A bad po­si­tion is hard to find

Sherbrooke Record - - CLASSIFIED - By Phillip Alder

Ge­orge Carlin said, “Hon­esty may be the best pol­icy, but it’s im­por­tant to re­mem­ber that ap­par­ently, by elim­i­na­tion, dis­hon­esty is the sec­ond-best pol­icy.”

In the real world at the bridge ta­ble, of­ten the sec­ond-best play will work — but, hon­estly, not al­ways. To­day’s deal was sent to me by Danny Klein­man of Los An­ge­les. He gave only the North­south hands. Even­tu­ally, I pro­duced a lay­out where the play he rec­om­mends is nec­es­sary. The sec­ond-best will work too, but the fifth-best will not!

What are those plays? South is in four hearts af­ter North’s Texas trans­fer. West leads the spade four, and East puts up the queen. How should South con­tinue?

The long-trump hand (North) con­tains four losers: one spade, two hearts and one club. The sim­plest way to elim­i­nate one is to ruff the third spade in hand. That is easy if trumps are 2-1, but if they are 3-0 and de­clarer plays a heart now, that de­fender can re­move all of South’s trumps. Yes, de­clarer might then be able to es­tab­lish his club suit, but not here.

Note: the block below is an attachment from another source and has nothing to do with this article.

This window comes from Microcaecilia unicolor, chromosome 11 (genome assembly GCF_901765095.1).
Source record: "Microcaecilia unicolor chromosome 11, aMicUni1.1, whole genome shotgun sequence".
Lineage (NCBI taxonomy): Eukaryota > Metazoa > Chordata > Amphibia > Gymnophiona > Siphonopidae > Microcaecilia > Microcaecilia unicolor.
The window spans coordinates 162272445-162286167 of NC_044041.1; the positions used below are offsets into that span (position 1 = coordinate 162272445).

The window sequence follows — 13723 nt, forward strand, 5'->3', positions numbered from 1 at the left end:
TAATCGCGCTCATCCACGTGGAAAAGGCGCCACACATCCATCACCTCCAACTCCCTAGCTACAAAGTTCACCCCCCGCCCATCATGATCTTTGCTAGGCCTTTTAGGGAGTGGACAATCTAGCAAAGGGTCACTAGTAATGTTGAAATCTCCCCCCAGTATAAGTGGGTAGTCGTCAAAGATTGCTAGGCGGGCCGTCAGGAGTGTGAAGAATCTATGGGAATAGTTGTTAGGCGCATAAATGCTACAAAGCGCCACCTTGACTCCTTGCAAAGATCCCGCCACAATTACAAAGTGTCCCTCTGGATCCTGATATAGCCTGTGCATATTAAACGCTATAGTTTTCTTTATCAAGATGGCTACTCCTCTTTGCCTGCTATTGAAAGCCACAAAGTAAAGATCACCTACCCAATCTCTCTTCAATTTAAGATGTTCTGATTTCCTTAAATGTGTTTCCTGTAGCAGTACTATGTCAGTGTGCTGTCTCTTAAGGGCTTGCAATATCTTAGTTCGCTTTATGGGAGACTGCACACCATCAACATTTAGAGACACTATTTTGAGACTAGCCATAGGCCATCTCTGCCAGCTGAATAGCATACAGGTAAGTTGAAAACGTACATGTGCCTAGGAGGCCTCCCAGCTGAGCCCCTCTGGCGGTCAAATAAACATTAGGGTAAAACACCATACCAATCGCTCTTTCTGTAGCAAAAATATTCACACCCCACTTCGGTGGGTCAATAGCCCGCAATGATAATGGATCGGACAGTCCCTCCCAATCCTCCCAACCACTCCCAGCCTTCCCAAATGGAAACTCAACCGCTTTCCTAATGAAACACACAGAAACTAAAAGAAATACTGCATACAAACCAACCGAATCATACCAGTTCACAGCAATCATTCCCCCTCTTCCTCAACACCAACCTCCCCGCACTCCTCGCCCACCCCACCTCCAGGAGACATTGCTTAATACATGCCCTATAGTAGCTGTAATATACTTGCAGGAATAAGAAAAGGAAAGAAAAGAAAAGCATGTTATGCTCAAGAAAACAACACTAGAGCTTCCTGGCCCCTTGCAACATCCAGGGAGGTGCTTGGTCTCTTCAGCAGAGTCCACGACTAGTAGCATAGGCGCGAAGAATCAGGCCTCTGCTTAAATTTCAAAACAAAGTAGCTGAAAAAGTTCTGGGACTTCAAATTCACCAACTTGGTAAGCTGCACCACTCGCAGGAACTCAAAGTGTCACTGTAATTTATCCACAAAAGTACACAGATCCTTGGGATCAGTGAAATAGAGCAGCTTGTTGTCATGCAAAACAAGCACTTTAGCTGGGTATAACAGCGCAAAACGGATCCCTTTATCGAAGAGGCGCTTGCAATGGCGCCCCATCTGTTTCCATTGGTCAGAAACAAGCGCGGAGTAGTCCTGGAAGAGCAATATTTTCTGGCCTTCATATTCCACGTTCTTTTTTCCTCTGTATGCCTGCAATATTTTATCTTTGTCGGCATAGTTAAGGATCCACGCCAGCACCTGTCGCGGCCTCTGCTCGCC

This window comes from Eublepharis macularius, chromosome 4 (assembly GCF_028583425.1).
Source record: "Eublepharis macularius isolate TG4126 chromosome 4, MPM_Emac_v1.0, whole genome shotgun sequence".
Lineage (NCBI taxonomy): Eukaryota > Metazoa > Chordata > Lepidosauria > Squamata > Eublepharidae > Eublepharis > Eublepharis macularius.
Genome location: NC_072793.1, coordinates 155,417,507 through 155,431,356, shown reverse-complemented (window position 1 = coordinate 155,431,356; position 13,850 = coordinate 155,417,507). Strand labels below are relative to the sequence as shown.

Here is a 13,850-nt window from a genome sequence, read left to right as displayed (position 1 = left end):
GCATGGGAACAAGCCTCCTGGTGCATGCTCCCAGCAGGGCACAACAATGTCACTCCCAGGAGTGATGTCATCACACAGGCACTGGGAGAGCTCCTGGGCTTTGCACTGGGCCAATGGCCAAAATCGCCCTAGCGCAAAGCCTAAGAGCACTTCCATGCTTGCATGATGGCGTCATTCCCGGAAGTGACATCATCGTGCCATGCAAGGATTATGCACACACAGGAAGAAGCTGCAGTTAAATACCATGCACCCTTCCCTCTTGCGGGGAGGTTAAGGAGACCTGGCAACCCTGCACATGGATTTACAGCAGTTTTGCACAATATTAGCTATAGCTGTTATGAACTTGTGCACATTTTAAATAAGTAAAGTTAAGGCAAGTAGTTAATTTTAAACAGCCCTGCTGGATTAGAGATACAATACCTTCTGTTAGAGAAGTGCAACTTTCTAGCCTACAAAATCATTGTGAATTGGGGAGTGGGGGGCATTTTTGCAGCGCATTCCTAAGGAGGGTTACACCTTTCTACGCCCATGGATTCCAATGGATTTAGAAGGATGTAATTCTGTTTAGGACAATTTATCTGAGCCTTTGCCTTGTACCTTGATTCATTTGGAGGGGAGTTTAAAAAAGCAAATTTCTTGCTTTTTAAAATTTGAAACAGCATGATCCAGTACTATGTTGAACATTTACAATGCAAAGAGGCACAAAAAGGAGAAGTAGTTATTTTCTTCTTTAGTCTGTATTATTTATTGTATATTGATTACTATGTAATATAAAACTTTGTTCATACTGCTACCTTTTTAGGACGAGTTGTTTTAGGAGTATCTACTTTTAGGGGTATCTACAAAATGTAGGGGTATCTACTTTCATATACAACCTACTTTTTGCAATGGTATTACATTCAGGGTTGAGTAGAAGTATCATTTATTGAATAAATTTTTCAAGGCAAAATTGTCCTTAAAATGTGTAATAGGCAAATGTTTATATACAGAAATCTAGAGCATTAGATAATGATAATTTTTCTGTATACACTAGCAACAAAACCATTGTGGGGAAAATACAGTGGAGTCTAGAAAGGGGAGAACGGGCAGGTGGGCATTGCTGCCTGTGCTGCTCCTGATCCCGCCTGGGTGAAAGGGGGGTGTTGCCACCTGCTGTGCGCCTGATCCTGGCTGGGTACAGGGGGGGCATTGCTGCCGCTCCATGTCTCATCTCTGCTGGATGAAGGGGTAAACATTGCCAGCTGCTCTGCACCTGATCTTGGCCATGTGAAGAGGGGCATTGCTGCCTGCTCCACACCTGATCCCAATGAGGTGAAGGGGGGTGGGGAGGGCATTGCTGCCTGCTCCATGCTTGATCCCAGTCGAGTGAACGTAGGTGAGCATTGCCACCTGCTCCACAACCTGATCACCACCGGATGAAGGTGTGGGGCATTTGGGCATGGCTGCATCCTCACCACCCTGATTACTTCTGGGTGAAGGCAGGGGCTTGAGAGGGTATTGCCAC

The key point to re­al­ize is that if an op­po­nent has all of the trumps, he will not also have the club ace, be­cause then he surely would have opened the bid­ding. So, at trick two, South should lead the club king. West wins with the ace and plays a sec­ond spade. De­clarer ruffs a club high — care­ful, care­ful! — and, if East does not over­ruff, trumps the spade 10.

Note that if South takes his two top spades, then leads the club two, East can win with his five(!) and play three rounds of trumps.

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